The Initiate phase begins with a kick-off meeting, facilitated by the designer, where all of the corporate stakeholders align with the goals of the project. The project team embarks on research to broadly challenge assumptions and explore the domain. Then, we collaboratively interpret our research and find insights about end-users’ goals, processes, and pain points. Before we begin designing the new product, we align the stakeholders around our findings with another meeting where we present our design brief.
The second diamond begins “open-minded ideation.” Here, we collaboratively generate many alternatives to solve the problems we discovered in the first diamond. We evaluate these ideas and select our favorites before specifying our proposed solution. We align the stakeholders, again, when we present our proposed solution in enough detail to form the foundation for development.
During development, the designer works as a consultant. Generally, the designer works one sprint ahead of development, building the high-fidelity specification for the upcoming sprint. Working in this just-in-time manner allows for the inevitable changes in requirements to be accounted for while maintaining the conceptual integrity of the product. The practice also ensures that the designer’s intent is fulfilled by the development team.
The stakeholders are invited to observe the product throughout development at the sprint demo meeting. And, they are invited to suggest changes to the development team’s priorities so the team is always working on tasks that provide the highest business value.
Keeping the designer and the stakeholders involved throughout the development process reduces rework at the end of the project and ensures that the end product is adopted, used, and liked by the users. Here’s how a real-world software development lifecycle could look different if design leadership was embedded at more key points in the process.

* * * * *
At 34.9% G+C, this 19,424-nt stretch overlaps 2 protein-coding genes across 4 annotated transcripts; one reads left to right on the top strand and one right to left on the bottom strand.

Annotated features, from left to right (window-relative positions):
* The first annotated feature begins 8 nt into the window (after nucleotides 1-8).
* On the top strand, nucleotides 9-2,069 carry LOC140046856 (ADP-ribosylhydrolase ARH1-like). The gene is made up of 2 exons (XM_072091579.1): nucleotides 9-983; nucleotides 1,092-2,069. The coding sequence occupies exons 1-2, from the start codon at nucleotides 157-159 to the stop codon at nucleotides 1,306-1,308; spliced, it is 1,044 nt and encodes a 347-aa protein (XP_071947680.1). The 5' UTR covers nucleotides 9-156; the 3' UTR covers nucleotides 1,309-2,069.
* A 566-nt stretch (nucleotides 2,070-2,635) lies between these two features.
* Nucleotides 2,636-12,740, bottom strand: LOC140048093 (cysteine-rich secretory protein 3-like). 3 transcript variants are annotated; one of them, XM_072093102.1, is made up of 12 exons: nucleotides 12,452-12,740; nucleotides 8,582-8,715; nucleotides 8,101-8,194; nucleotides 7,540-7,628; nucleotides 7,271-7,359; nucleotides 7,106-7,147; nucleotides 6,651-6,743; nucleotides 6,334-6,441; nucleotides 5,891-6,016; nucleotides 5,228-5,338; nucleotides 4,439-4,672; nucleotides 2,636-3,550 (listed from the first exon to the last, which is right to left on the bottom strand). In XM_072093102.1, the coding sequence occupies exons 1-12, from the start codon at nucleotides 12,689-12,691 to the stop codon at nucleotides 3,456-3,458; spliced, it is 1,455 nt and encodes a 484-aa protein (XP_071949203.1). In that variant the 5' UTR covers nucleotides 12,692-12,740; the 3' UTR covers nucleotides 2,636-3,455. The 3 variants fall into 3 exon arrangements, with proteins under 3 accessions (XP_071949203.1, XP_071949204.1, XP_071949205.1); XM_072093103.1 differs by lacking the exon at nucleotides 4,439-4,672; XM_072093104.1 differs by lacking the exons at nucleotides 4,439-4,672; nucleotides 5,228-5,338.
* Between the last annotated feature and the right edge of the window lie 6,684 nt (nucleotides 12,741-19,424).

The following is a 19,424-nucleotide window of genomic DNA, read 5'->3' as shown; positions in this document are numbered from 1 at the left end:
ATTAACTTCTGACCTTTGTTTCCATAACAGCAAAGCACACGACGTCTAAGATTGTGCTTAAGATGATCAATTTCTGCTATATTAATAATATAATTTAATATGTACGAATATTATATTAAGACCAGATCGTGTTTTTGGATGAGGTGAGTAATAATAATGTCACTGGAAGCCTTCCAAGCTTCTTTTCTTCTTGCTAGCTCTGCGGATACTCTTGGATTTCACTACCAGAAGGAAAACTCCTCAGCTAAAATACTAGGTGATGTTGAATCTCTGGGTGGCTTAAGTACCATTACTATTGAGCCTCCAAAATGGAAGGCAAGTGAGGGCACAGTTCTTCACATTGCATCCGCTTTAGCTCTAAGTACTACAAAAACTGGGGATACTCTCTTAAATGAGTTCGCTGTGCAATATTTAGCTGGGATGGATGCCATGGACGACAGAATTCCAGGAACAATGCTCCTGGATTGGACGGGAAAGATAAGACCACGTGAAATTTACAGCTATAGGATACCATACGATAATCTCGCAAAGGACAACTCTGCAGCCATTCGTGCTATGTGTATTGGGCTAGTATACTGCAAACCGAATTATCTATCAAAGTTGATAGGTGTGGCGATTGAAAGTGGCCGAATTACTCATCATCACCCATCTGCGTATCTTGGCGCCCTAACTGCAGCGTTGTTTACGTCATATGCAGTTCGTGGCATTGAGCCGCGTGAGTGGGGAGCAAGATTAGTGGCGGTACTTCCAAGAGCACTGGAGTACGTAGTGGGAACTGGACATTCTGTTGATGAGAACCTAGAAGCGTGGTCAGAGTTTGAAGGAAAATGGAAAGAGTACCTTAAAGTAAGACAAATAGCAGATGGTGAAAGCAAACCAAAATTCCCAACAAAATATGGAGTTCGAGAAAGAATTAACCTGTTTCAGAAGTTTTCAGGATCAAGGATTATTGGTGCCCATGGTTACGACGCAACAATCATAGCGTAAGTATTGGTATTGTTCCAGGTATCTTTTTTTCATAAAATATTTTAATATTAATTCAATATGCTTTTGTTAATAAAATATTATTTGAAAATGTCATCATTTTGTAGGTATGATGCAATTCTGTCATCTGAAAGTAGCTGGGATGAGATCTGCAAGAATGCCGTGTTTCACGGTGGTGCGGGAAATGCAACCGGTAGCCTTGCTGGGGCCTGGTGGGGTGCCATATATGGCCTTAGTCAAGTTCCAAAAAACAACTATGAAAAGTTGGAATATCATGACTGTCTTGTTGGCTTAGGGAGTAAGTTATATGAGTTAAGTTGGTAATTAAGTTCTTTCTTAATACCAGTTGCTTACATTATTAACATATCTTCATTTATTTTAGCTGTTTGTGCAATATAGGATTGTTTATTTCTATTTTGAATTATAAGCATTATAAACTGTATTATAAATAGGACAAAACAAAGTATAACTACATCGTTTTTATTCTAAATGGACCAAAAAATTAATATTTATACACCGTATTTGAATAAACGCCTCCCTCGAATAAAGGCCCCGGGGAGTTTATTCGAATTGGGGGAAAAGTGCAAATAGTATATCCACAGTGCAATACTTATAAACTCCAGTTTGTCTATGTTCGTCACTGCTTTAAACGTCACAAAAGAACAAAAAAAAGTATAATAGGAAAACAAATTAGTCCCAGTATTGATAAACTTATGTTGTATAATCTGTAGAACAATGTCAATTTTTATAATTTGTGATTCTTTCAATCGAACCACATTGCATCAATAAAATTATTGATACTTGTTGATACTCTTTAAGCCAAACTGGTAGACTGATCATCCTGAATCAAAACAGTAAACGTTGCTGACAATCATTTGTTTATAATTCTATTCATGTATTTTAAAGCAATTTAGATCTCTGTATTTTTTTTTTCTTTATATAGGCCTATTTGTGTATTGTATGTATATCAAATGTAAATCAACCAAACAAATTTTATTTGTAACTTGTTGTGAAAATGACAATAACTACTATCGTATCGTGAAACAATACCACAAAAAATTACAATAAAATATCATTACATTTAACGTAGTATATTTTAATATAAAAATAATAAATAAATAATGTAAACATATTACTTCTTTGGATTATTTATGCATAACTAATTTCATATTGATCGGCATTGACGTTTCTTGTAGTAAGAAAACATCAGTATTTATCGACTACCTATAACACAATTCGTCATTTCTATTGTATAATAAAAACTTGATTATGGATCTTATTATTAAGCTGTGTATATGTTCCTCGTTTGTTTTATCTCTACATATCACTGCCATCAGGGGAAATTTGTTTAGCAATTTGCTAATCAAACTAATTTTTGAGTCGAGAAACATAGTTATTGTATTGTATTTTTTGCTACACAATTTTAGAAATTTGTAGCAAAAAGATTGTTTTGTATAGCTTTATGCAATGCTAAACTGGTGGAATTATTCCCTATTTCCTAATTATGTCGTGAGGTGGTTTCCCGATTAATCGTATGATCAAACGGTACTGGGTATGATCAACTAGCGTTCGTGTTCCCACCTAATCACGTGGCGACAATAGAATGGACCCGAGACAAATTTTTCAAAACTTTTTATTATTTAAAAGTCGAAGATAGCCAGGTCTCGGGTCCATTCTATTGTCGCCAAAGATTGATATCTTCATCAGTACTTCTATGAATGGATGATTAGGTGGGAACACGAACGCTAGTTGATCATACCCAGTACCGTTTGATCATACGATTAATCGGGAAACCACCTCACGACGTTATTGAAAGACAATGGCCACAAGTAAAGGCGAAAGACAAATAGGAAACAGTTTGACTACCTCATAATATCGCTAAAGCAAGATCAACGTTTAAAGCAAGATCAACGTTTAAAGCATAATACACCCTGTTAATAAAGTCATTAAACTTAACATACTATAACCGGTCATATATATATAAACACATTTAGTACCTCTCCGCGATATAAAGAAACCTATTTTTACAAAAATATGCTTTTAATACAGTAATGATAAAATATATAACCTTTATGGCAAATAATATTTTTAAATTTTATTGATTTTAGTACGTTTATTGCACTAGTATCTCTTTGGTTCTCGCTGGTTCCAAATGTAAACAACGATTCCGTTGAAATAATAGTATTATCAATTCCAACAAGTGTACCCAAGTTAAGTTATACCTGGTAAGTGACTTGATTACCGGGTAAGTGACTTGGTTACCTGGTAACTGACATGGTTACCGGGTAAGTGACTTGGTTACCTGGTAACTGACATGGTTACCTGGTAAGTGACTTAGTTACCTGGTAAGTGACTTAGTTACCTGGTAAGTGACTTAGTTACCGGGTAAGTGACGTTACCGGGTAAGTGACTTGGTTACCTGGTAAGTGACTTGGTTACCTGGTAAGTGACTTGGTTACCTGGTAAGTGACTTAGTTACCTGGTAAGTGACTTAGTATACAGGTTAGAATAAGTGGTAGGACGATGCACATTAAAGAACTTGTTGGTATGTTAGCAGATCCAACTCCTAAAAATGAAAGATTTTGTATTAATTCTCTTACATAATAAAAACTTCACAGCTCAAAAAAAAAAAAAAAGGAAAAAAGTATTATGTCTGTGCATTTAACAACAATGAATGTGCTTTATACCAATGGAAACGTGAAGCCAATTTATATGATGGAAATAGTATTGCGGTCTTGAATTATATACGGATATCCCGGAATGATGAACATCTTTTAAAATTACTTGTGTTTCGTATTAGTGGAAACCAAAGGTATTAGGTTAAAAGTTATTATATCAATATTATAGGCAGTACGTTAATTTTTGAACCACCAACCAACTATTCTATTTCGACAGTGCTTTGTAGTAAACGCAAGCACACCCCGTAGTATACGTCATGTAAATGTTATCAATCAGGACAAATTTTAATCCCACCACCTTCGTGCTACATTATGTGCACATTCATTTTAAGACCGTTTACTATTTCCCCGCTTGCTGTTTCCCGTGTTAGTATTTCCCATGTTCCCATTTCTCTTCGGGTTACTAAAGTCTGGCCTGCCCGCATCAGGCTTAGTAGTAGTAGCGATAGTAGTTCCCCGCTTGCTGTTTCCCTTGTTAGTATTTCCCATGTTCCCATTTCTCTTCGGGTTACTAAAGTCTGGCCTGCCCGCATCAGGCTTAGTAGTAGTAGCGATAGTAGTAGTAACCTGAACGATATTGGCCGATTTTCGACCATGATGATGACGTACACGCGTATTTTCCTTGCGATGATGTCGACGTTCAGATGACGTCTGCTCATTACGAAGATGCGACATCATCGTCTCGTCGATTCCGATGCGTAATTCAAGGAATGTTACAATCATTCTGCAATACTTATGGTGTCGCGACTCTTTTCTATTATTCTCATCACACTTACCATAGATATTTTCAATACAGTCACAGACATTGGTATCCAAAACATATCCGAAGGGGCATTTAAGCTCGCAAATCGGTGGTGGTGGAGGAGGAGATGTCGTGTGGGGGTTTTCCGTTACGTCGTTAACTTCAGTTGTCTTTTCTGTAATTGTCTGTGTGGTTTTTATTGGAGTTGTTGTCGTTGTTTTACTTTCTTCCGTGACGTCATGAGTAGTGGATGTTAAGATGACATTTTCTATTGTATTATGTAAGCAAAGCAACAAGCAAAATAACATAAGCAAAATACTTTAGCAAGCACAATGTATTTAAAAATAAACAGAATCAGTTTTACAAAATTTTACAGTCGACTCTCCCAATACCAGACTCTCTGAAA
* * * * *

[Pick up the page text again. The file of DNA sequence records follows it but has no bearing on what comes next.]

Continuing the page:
- Give the integrated team time to perform and interpret research before designing the solution will increase the likelihood that they will design a system that is adopted by the end users.
- Have a representative from the development team actively involved during the Double Diamond Design process to ensure that developers are clear on the intent of the design.
- Keep the designer involved throughout the development process helps developers utilize the designer when they find gaps in the design or new requirements emerge.
- Keep the stakeholders involved throughout the design and development process to keep everyone aligned and to confirm that the application will contain the most business value at any point in its development.
Steps to Get Started:
It comes down to these five mantras:
- Avoid dogmatic agile UX principles
- Make the designer the Product Owner
- Maintain conceptual integrity
- Allow design to sprint ahead
- Trust the design process
As I’ve seen with our clients, using the Double Diamond Design process reduces code rework, ensures that client’s requirements are met, and that a more usable, enjoyable product is delivered to market more quickly.
If you’d like to discuss our HCD process further, contact our team to schedule an initial discussion.